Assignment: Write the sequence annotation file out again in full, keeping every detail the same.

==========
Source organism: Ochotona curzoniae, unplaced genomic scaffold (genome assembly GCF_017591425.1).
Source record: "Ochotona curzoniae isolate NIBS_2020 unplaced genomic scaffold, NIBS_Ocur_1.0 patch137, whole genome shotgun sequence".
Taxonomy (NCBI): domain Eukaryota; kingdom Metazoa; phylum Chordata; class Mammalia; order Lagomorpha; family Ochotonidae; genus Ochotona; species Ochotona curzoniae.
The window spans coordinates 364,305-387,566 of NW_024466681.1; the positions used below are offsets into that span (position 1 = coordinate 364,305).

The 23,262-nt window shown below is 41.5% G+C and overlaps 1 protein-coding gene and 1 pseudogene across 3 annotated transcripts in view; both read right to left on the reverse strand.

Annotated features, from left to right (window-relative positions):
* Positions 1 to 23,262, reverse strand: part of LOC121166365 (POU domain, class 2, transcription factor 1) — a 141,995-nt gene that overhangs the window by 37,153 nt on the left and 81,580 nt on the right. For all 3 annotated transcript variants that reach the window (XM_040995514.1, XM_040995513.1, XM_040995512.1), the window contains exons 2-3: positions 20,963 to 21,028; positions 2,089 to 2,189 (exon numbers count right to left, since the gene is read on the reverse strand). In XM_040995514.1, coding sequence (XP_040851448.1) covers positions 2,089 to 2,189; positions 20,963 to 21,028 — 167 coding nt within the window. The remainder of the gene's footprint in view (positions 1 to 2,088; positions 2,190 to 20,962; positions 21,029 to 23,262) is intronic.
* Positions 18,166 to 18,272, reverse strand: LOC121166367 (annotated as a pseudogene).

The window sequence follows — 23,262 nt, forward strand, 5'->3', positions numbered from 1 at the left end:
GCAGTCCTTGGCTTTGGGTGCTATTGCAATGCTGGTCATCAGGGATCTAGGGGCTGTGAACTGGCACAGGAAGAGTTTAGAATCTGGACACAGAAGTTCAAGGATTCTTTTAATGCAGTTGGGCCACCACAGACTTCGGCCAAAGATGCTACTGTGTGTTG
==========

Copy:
Source organism: Ochotona curzoniae, unplaced genomic scaffold (genome assembly GCF_017591425.1).
Source record: "Ochotona curzoniae isolate NIBS_2020 unplaced genomic scaffold, NIBS_Ocur_1.0 patch137, whole genome shotgun sequence".
Taxonomy (NCBI): domain Eukaryota; kingdom Metazoa; phylum Chordata; class Mammalia; order Lagomorpha; family Ochotonidae; genus Ochotona; species Ochotona curzoniae.
The window spans coordinates 364,305-387,566 of NW_024466681.1; the positions used below are offsets into that span (position 1 = coordinate 364,305).

The 23,262-nt window shown below is 41.5% G+C and overlaps 1 protein-coding gene and 1 pseudogene across 3 annotated transcripts in view; both read right to left on the reverse strand.

Annotated features, from left to right (window-relative positions):
* Positions 1 to 23,262, reverse strand: part of LOC121166365 (POU domain, class 2, transcription factor 1) — a 141,995-nt gene that overhangs the window by 37,153 nt on the left and 81,580 nt on the right. For all 3 annotated transcript variants that reach the window (XM_040995514.1, XM_040995513.1, XM_040995512.1), the window contains exons 2-3: positions 20,963 to 21,028; positions 2,089 to 2,189 (exon numbers count right to left, since the gene is read on the reverse strand). In XM_040995514.1, coding sequence (XP_040851448.1) covers positions 2,089 to 2,189; positions 20,963 to 21,028 — 167 coding nt within the window. The remainder of the gene's footprint in view (positions 1 to 2,088; positions 2,190 to 20,962; positions 21,029 to 23,262) is intronic.
* Positions 18,166 to 18,272, reverse strand: LOC121166367 (annotated as a pseudogene).

The window sequence follows — 23,262 nt, forward strand, 5'->3', positions numbered from 1 at the left end:
GCAGTCCTTGGCTTTGGGTGCTATTGCAATGCTGGTCATCAGGGATCTAGGGGCTGTGAACTGGCACAGGAAGAGTTTAGAATCTGGACACAGAAGTTCAAGGATTCTTTTAATGCAGTTGGGCCACCACAGACTTCGGCCAAAGATGCTACTGTGTGTTG